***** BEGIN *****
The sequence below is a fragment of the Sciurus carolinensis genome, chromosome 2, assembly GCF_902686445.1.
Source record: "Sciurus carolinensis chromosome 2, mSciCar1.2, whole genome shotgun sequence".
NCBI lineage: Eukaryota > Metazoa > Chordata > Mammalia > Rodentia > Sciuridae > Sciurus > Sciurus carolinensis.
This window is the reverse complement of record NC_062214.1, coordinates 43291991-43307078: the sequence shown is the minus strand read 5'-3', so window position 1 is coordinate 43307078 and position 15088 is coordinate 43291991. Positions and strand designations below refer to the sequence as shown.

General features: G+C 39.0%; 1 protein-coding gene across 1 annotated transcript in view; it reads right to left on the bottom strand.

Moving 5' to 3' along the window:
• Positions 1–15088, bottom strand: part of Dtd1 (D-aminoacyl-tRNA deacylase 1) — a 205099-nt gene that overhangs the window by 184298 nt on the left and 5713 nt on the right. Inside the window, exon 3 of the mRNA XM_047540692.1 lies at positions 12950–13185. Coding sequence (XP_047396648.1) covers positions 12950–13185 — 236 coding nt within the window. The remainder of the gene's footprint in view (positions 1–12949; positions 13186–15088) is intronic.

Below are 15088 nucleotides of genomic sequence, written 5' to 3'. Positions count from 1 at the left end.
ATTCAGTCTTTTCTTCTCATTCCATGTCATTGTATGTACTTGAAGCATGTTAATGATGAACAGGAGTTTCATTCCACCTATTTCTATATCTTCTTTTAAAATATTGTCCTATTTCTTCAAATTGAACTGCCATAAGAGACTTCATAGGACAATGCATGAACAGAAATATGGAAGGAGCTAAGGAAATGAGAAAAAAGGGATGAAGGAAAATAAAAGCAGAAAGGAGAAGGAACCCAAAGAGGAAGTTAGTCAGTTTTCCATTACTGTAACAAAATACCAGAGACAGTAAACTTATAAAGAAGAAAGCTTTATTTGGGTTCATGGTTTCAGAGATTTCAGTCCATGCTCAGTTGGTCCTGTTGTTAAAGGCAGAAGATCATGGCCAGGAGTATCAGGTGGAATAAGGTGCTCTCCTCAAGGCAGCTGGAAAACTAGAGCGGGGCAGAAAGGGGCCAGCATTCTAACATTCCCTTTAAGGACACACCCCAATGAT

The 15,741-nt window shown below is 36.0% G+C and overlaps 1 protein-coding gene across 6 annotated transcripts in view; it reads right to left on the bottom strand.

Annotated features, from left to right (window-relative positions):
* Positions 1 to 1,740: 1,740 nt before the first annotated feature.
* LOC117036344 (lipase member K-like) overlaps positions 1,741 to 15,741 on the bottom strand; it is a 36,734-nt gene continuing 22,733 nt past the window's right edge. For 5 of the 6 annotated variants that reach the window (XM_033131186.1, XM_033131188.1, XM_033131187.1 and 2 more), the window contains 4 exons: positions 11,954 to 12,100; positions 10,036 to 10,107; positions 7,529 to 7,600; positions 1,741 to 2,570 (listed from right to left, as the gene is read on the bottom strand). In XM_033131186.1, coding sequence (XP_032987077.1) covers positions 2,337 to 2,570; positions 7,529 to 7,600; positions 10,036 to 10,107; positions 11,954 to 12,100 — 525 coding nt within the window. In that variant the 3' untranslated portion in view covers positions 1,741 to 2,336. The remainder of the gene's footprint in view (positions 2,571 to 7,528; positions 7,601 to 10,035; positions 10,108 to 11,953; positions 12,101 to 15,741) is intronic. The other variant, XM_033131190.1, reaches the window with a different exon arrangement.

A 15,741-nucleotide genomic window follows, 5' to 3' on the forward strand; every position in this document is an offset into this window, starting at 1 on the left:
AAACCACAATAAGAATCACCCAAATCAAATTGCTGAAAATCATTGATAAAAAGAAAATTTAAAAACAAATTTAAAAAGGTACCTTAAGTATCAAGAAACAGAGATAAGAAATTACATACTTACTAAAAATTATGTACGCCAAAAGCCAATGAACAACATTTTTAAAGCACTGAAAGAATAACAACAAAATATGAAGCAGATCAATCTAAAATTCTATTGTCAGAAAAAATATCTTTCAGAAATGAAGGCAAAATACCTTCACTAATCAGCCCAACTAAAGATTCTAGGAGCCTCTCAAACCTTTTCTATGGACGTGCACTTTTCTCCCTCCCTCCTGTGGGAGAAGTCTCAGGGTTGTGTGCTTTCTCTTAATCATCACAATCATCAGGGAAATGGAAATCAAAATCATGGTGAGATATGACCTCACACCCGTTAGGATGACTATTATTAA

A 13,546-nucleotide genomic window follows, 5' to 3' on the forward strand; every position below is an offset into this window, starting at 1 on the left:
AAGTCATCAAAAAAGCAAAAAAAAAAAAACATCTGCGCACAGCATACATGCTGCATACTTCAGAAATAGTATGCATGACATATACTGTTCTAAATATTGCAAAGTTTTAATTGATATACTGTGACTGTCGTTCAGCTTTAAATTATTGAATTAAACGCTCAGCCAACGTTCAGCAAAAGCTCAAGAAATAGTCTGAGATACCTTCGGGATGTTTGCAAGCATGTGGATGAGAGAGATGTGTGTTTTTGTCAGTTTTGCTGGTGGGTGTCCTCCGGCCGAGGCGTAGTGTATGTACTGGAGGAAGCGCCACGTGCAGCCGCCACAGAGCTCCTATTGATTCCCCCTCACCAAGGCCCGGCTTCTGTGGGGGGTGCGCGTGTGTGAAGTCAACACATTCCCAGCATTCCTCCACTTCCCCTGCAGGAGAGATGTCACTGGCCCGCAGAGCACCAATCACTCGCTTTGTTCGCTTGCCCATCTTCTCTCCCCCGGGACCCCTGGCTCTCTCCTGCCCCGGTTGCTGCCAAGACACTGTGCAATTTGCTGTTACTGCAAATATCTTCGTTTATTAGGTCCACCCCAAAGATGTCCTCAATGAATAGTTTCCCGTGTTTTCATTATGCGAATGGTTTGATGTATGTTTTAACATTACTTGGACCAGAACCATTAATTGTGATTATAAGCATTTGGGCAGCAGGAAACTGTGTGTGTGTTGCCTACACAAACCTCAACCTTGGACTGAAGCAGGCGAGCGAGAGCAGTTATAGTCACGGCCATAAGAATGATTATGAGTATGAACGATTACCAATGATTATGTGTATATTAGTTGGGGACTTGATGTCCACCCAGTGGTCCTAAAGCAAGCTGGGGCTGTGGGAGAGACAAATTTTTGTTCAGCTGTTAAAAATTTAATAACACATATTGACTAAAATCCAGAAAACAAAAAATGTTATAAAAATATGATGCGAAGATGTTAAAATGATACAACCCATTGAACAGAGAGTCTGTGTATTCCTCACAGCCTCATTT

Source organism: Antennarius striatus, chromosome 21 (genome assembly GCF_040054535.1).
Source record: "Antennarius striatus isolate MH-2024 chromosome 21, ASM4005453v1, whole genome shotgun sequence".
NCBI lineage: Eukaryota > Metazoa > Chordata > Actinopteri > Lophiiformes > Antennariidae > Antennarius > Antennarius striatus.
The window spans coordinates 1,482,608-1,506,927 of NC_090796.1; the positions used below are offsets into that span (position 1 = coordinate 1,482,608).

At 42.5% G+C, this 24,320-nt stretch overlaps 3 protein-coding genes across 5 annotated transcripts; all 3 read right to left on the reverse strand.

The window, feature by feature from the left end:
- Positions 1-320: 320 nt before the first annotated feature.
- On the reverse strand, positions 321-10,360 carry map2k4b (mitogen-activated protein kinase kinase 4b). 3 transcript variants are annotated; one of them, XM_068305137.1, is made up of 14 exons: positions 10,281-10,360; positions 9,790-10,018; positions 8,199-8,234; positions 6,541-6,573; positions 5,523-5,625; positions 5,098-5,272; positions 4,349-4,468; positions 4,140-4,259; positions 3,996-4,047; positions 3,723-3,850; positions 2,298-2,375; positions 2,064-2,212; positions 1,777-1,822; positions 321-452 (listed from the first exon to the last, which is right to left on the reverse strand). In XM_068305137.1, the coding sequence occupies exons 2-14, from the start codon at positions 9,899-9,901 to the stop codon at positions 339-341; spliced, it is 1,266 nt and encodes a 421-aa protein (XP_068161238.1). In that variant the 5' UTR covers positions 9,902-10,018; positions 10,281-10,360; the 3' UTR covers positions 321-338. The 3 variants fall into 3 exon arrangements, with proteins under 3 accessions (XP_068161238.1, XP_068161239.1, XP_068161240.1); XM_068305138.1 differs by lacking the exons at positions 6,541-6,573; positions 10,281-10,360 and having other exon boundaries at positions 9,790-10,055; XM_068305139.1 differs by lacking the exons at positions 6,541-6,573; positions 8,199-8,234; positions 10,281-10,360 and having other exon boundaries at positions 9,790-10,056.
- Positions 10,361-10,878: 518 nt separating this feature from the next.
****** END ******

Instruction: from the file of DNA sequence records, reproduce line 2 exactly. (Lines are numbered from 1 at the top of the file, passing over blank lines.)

Source record: "Sciurus carolinensis chromosome 2, mSciCar1.2, whole genome shotgun sequence".